Invoking another Hollywood classic—War Games—is really the appropriate model here. After a harrowing set of scenarios get played out, everyone including the WOPER computer realizes that the only winning game is not to play at all. The WCITeers should come to the same conclusion by abrogating the International Telecommunication Regulations and recommending the elimination of its own continuing existence to the next ITU Plenipotentiary Conference. Anything less than that result poses an advanced persistent threat. The U.S. should demonstrate leadership toward that end.

By Anthony Rutkowski, Principal, Netmagic Associates LLC

The author is a leader in many international cybersecurity bodies developing global standards and legal norms over many years.

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Thanks for the historical perspective!! McTim  –  Nov 18, 2012 5:27 PM


I appreciate your posts and always learn a great deal from them.

One query, is it the case that an ITU Member (nation state) can opt out of provisions of the ITRs?



Thanks. Yes Member States can (and Anthony Rutkowski  –  Nov 18, 2012 5:52 PM

Thanks. Yes Member States can (and often do) opt out. This can be done by 1) not signing the resulting instrument, 2) entering a Declaration or Additional Declaration at the time of signing that explains what obligations are accepted or not, 3) for those States having ratification processes such as the U.S., giving notice of still further conditions associated with the obligations, and 4) at a subsequent ITU Plenipotentiary Conference, making subsequent declarations concerning the obligations. For this particular instrument, the U.S. for 110 years did not attend the conferences nor sign. It only attended the past two in 1973 and 1988, and in both instances, used all four of the above means of eliminating almost entirely its obligations. The almost complete rejection of the 1988 provisions was prescient, because the provisions subsequently became a disaster as the marketplace rejected virtually all ITU-T standards that were referenced. Those States that accepted the obligations, simply ignored the them almost immediately, and forgot the ITRs ever existed.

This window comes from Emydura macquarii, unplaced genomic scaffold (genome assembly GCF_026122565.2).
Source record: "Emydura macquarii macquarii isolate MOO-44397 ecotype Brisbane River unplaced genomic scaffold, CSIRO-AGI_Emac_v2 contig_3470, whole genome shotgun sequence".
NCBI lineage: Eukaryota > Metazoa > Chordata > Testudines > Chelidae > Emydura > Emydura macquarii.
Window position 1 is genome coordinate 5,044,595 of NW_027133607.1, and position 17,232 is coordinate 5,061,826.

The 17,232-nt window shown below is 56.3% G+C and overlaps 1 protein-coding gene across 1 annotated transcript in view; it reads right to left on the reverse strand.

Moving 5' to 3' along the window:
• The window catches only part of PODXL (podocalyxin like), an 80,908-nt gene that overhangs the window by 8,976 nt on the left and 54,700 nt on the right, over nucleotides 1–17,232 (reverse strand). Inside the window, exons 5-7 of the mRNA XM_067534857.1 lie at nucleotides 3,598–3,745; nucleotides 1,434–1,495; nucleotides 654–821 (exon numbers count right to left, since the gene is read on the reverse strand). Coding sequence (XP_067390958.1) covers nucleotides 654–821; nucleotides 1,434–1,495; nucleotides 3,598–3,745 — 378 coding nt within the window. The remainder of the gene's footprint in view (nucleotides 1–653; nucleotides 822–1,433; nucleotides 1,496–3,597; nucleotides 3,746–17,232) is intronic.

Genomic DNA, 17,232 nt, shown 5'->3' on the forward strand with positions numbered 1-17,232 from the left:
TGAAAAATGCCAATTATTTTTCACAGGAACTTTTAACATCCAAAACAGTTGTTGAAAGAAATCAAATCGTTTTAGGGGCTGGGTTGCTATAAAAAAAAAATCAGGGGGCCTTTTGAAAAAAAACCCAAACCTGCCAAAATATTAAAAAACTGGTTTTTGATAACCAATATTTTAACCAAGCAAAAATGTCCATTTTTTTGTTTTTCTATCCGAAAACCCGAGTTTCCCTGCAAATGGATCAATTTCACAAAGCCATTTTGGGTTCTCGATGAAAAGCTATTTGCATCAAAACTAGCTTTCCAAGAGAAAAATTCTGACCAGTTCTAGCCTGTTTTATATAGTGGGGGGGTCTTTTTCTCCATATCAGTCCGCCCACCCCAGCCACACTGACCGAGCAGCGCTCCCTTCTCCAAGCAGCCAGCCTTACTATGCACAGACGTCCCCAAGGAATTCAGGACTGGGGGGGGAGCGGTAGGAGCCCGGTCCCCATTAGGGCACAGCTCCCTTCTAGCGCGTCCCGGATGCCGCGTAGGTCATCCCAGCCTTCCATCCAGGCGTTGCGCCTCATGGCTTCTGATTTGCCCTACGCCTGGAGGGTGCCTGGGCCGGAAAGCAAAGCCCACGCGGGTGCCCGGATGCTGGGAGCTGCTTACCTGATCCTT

so Internet companies may have to abide by the new ITRs in some jurisdictions and not in others? McTim  –  Nov 21, 2012 6:29 PM

This sounds like a recipe for some Internet companies to abandon those Member States that opt for ITR provisions from the Russia/Arab/African bloc.

This in itself could sway some of these nation states (one would hope).

Yes. The ITU itself has no Anthony Rutkowski  –  Nov 21, 2012 6:46 PM

Yes.  The ITU itself has no authority to do much of anything except to run meetings and webservers.  It has zero enforcement authority or even role in mediating disputes.  It is left to Member States to make decisions.  There are no real ITU-T standards anymore except for codecs and a few layer 2 protocols.  It’s a shell organization with a big PR budget.  Few Member States are stupid enough to even attempt implementations, and as soon as they tried, they would hear screams from their service providers and their customers.  The only entities that sometimes get caught in the middle for a while are vendors who attempt to support equipment or services for Third World markets.